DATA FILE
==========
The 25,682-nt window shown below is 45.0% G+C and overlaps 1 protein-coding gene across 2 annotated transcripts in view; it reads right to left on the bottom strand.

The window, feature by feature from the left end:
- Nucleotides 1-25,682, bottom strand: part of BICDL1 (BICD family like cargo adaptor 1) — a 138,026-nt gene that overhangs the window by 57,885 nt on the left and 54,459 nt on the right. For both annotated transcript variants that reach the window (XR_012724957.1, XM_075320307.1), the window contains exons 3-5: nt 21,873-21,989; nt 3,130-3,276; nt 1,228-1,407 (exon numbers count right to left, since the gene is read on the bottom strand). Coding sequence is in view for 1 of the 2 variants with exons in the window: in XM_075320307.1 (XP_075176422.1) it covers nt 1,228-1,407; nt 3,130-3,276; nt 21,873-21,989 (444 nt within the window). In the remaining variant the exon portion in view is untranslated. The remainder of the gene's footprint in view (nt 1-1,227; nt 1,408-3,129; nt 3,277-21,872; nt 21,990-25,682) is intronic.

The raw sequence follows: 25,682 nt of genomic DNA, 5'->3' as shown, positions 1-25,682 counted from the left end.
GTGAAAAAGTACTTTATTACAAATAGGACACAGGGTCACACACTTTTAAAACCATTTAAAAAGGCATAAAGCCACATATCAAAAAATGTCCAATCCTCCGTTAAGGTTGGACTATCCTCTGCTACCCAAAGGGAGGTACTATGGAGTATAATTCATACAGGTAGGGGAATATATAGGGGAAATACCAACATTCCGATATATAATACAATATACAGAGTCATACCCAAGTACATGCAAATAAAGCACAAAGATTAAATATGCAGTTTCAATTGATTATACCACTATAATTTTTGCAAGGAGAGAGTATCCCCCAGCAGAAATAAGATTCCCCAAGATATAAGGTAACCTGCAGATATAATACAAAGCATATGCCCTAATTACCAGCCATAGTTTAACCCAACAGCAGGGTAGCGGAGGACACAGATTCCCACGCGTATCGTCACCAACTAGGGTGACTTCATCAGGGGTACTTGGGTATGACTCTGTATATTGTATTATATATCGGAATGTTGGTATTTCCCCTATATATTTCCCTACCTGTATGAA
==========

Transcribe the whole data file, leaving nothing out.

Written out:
The 25,682-nt window shown below is 45.0% G+C and overlaps 1 protein-coding gene across 2 annotated transcripts in view; it reads right to left on the bottom strand.

The window, feature by feature from the left end:
- Nucleotides 1-25,682, bottom strand: part of BICDL1 (BICD family like cargo adaptor 1) — a 138,026-nt gene that overhangs the window by 57,885 nt on the left and 54,459 nt on the right. For both annotated transcript variants that reach the window (XR_012724957.1, XM_075320307.1), the window contains exons 3-5: nt 21,873-21,989; nt 3,130-3,276; nt 1,228-1,407 (exon numbers count right to left, since the gene is read on the bottom strand). Coding sequence is in view for 1 of the 2 variants with exons in the window: in XM_075320307.1 (XP_075176422.1) it covers nt 1,228-1,407; nt 3,130-3,276; nt 21,873-21,989 (444 nt within the window). In the remaining variant the exon portion in view is untranslated. The remainder of the gene's footprint in view (nt 1-1,227; nt 1,408-3,129; nt 3,277-21,872; nt 21,990-25,682) is intronic.

The raw sequence follows: 25,682 nt of genomic DNA, 5'->3' as shown, positions 1-25,682 counted from the left end.
GTGAAAAAGTACTTTATTACAAATAGGACACAGGGTCACACACTTTTAAAACCATTTAAAAAGGCATAAAGCCACATATCAAAAAATGTCCAATCCTCCGTTAAGGTTGGACTATCCTCTGCTACCCAAAGGGAGGTACTATGGAGTATAATTCATACAGGTAGGGGAATATATAGGGGAAATACCAACATTCCGATATATAATACAATATACAGAGTCATACCCAAGTACATGCAAATAAAGCACAAAGATTAAATATGCAGTTTCAATTGATTATACCACTATAATTTTTGCAAGGAGAGAGTATCCCCCAGCAGAAATAAGATTCCCCAAGATATAAGGTAACCTGCAGATATAATACAAAGCATATGCCCTAATTACCAGCCATAGTTTAACCCAACAGCAGGGTAGCGGAGGACACAGATTCCCACGCGTATCGTCACCAACTAGGGTGACTTCATCAGGGGTACTTGGGTATGACTCTGTATATTGTATTATATATCGGAATGTTGGTATTTCCCCTATATATTTCCCTACCTGTATGAA